SLOVAKIA'S dominant fixed-line provider Slovak Telecom (ST) is under increasing pressure from mobile operators, and saw its customer base drop by 8 per cent in 2002. It now has just 1.46 million lines, less than mobile operator Orange and only marginally ahead of its rival Eurotel.
The rivalry within the mobile sector is just part of an ongoing global battle between two of Europe's telecommunication giants: France Telecom and Deutsche Telekom.
Orange Slovakia is part of France Telecom, which took a controlling stake in the company under its former name Globtel in February 2002. It was rebranded as Orange at the end of March 2002, several months after France Telecom bought a controlling stake in the Orange group, now the world's second-largest mobile-operator group with more than 44 million customers worldwide.
Eurotel is 51 per cent owned by ST itself, whose majority shareholder is Deutsche Telekom. The other 49 per cent of the company is owned by an American consortium of Verizon Communications and AT&T Wireless Services. Deutsche Telekom is Europe's largest communications company, and holds a large share of the European and US mobile markets through its T-Mobile subsidiary.
Both of the European parent companies suffered heavy losses in 2002, with Deutsche Telekom recording Europe's biggest-ever corporate loss of 24 billion euro, despite seeing its revenue increase by almost 15 per cent, 30 per cent of which comes from its mobile operations. France Telecom has fared no better, notching up a net loss of 20.7 billion euro.
However the mobile-communications companies they own in Slovakia both scored record gains. Orange recorded gross EBITDA profits of Sk5.5 billion (130 million euro) and Eurotel saw its own gross profits jump 21 per cent to Sk3.2 billion (76 million euro) in 2002.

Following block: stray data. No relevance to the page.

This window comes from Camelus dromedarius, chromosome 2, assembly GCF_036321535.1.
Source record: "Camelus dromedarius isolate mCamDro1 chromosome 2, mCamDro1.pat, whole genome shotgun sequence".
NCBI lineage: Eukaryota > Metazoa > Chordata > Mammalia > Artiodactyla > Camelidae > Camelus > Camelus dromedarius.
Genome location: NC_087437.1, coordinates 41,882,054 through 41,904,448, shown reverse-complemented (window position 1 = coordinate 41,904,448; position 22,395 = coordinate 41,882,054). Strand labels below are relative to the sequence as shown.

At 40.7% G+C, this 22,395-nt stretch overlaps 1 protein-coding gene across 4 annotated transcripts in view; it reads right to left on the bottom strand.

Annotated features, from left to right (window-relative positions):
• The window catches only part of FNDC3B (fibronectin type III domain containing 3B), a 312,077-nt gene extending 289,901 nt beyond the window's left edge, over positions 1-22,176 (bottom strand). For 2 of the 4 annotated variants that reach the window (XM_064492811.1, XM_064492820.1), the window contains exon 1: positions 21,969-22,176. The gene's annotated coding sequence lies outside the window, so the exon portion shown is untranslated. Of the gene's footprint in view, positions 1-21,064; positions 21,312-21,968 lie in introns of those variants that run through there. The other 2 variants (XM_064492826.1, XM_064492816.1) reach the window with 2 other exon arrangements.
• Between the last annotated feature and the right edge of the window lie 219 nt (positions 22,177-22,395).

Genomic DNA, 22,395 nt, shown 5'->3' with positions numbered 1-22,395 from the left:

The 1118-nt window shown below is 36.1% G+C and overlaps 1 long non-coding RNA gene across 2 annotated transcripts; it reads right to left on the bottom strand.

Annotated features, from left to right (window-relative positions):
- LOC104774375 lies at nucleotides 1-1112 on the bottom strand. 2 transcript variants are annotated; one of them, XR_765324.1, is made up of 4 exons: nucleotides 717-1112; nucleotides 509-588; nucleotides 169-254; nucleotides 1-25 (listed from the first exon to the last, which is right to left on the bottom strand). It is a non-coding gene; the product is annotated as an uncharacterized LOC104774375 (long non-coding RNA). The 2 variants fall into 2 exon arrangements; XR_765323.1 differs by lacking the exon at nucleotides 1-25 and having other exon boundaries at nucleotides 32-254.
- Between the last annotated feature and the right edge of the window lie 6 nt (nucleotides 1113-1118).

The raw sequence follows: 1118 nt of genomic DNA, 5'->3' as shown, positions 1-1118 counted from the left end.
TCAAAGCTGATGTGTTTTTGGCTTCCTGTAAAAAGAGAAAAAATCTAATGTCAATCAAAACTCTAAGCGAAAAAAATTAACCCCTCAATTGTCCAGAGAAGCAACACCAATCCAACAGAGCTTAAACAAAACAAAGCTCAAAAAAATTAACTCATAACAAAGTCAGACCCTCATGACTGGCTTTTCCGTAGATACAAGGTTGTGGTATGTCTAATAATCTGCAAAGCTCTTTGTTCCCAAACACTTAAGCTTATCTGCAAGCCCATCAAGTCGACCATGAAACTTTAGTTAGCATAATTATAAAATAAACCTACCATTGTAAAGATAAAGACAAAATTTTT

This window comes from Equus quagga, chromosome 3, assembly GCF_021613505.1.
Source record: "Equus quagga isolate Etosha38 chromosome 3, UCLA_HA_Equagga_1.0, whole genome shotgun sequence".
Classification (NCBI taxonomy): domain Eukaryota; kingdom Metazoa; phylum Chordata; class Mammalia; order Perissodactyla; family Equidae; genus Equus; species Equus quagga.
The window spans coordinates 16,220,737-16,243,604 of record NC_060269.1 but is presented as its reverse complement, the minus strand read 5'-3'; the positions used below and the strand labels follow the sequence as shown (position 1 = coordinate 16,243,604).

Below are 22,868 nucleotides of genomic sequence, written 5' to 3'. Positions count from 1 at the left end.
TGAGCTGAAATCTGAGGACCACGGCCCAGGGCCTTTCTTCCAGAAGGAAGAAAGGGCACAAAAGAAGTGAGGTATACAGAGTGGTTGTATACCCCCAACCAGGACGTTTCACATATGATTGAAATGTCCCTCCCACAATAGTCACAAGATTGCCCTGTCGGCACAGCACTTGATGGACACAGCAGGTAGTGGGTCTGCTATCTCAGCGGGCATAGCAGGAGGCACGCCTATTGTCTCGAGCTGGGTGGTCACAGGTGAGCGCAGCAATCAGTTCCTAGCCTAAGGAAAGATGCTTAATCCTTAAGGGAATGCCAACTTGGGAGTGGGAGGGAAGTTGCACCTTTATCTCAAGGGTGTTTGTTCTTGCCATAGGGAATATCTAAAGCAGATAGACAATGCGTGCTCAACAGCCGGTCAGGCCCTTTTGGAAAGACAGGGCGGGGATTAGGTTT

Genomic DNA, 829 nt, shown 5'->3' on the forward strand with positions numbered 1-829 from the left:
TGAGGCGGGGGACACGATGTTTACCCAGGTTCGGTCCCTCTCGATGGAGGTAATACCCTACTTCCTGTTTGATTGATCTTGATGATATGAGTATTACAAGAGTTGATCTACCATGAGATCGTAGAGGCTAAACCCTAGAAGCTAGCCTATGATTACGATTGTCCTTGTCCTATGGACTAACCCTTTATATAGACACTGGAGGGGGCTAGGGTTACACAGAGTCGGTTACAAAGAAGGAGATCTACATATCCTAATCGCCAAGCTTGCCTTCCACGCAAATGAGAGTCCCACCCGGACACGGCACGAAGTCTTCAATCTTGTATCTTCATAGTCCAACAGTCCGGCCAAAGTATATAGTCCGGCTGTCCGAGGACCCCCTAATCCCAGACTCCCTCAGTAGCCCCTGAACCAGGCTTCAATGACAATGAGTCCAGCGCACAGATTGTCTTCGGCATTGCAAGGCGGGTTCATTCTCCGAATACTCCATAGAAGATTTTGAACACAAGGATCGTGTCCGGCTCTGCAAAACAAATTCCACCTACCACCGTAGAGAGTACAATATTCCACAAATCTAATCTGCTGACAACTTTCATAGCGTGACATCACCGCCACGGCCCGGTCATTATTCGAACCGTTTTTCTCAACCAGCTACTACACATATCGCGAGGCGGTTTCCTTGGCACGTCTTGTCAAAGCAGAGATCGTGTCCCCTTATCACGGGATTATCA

Orange claims it now has more than 62.2 per cent of the Slovak mobile-communications market. It has consistently dominated the mobile-communications market in Slovakia since the end of its first year of operation, overtaking rival Eurotel in December 1997, when the company claimed 112,000 customers to Eurotel's 110,000.
Since then, the gap has widened, and last year Orange claimed a customer base of over 1.7 million, a 42 per cent year-on-year rise. Rival Eurotel saw its numbers rise by 27 per cent to 1.3 million. Eurotel has claimed that the main reason for its slip behind Orange was its focus on yearly profits rather than on building its client base.
While mobile phones have fast become a part of everyday life in Slovakia, the market did not really take off until 1997 with the introduction of second-generation GSM networks. Since then, Slovaks have taken advantage of the falling prices and ever increasing capabilities modern mobile telephones offer.
The first mobile phone, about half the size and weight of a hardback dictionary, hit the market 20 years ago for around $4,000 (3,760 euro). In contrast, the mobile phones of today are more powerful than the business computers of that time, and are capable of taking pictures and surfing the Internet even though they can weigh in at just 100 grams. These phones are offered in Slovakia for less than Sk3,000 (72 euro) when tied with a provider's contract.
Slovak customers have been eager to try out the new mobile-phone services on offer. On Christmas Day 2002 Slovak mobile users sent more than 20 million SMS text messages, and when Orange introduced its multimedia messaging service (MMS) in February, more than 140,000 picture messages were sent in the first three weeks alone.
This eagerness has led to a high penetration in the Slovak market. According to Eurotel, 56 per cent of Slovaks now have mobile phones, which is well above the global average of 20 per cent and only marginally less than the European average of 61 per cent.
However, growth in the market has also led to changes in where and when people are allowed to use their mobile phones.
Most buses, banks, hospitals, and shops have banned mobile phone use, although these bans are not widely enforced. The same is true of a ban on using handheld mobile phones when driving, which has been in effect since 1997.
For several years, mobile phones have been especially popular among secondary school students, leading some schools to ban or restrict their use. Now even some primary schools have imposed limits on phones.
Karol Müller, head of a Bratislava primary school, told the daily SME that last fall children's excessive use of phones had forced him to act.
"It was unbearable. Pupils were sending SMSs to each other when sitting in the same classroom, so we had to ban mobiles," said Müller.
7. Apr 2003 at 0:00 | Conrad Toft